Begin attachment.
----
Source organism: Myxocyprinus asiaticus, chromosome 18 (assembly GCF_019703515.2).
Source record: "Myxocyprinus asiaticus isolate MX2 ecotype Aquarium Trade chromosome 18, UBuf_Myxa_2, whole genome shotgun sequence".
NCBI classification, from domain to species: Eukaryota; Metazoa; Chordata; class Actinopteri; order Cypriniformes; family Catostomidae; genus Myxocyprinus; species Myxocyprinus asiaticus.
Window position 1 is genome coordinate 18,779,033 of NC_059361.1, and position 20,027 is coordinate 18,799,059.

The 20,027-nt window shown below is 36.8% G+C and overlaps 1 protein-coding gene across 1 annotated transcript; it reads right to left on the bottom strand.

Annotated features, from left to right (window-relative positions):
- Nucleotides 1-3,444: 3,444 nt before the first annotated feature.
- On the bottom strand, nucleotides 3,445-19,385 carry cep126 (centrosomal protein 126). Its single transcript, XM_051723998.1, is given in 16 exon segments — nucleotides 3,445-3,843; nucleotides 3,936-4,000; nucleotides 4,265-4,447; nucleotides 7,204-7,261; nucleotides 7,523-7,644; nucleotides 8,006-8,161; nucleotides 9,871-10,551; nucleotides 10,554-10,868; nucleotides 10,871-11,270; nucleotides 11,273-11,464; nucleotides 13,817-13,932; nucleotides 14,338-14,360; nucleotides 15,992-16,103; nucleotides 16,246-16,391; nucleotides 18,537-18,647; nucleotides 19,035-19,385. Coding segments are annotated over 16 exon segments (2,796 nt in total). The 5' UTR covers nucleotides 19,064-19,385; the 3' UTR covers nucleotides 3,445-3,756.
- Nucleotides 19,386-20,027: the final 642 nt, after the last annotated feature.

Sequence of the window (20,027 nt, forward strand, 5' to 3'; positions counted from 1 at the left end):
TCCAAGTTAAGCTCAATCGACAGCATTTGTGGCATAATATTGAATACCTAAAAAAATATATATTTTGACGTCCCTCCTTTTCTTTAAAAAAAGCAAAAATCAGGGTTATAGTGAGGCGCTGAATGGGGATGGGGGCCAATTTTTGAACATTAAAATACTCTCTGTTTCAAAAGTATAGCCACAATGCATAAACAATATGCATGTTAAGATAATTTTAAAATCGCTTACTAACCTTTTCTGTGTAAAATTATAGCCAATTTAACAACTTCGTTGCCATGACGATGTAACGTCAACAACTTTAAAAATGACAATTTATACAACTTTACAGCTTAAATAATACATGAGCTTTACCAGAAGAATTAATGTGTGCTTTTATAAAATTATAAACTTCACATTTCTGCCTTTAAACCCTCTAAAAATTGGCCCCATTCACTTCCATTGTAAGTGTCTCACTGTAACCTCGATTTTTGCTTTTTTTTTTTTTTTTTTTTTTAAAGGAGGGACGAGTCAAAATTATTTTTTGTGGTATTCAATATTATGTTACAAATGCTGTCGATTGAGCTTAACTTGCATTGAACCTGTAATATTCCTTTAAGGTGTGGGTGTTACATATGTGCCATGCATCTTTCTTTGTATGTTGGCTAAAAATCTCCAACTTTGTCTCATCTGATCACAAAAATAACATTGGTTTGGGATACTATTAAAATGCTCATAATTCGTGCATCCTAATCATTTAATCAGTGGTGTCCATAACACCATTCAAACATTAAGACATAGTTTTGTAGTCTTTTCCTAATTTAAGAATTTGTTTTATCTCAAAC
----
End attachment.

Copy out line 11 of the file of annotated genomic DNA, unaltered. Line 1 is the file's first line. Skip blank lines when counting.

TCCAAGTTAAGCTCAATCGACAGCATTTGTGGCATAATATTGAATACCTAAAAAAATATATATTTTGACGTCCCTCCTTTTCTTTAAAAAAAGCAAAAATCAGGGTTATAGTGAGGCGCTGAATGGGGATGGGGGCCAATTTTTGAACATTAAAATACTCTCTGTTTCAAAAGTATAGCCACAATGCATAAACAATATGCATGTTAAGATAATTTTAAAATCGCTTACTAACCTTTTCTGTGTAAAATTATAGCCAATTTAACAACTTCGTTGCCATGACGATGTAACGTCAACAACTTTAAAAATGACAATTTATACAACTTTACAGCTTAAATAATACATGAGCTTTACCAGAAGAATTAATGTGTGCTTTTATAAAATTATAAACTTCACATTTCTGCCTTTAAACCCTCTAAAAATTGGCCCCATTCACTTCCATTGTAAGTGTCTCACTGTAACCTCGATTTTTGCTTTTTTTTTTTTTTTTTTTTTTAAAGGAGGGACGAGTCAAAATTATTTTTTGTGGTATTCAATATTATGTTACAAATGCTGTCGATTGAGCTTAACTTGCATTGAACCTGTAATATTCCTTTAAGGTGTGGGTGTTACATATGTGCCATGCATCTTTCTTTGTATGTTGGCTAAAAATCTCCAACTTTGTCTCATCTGATCACAAAAATAACATTGGTTTGGGATACTATTAAAATGCTCATAATTCGTGCATCCTAATCATTTAATCAGTGGTGTCCATAACACCATTCAAACATTAAGACATAGTTTTGTAGTCTTTTCCTAATTTAAGAATTTGTTTTATCTCAAAC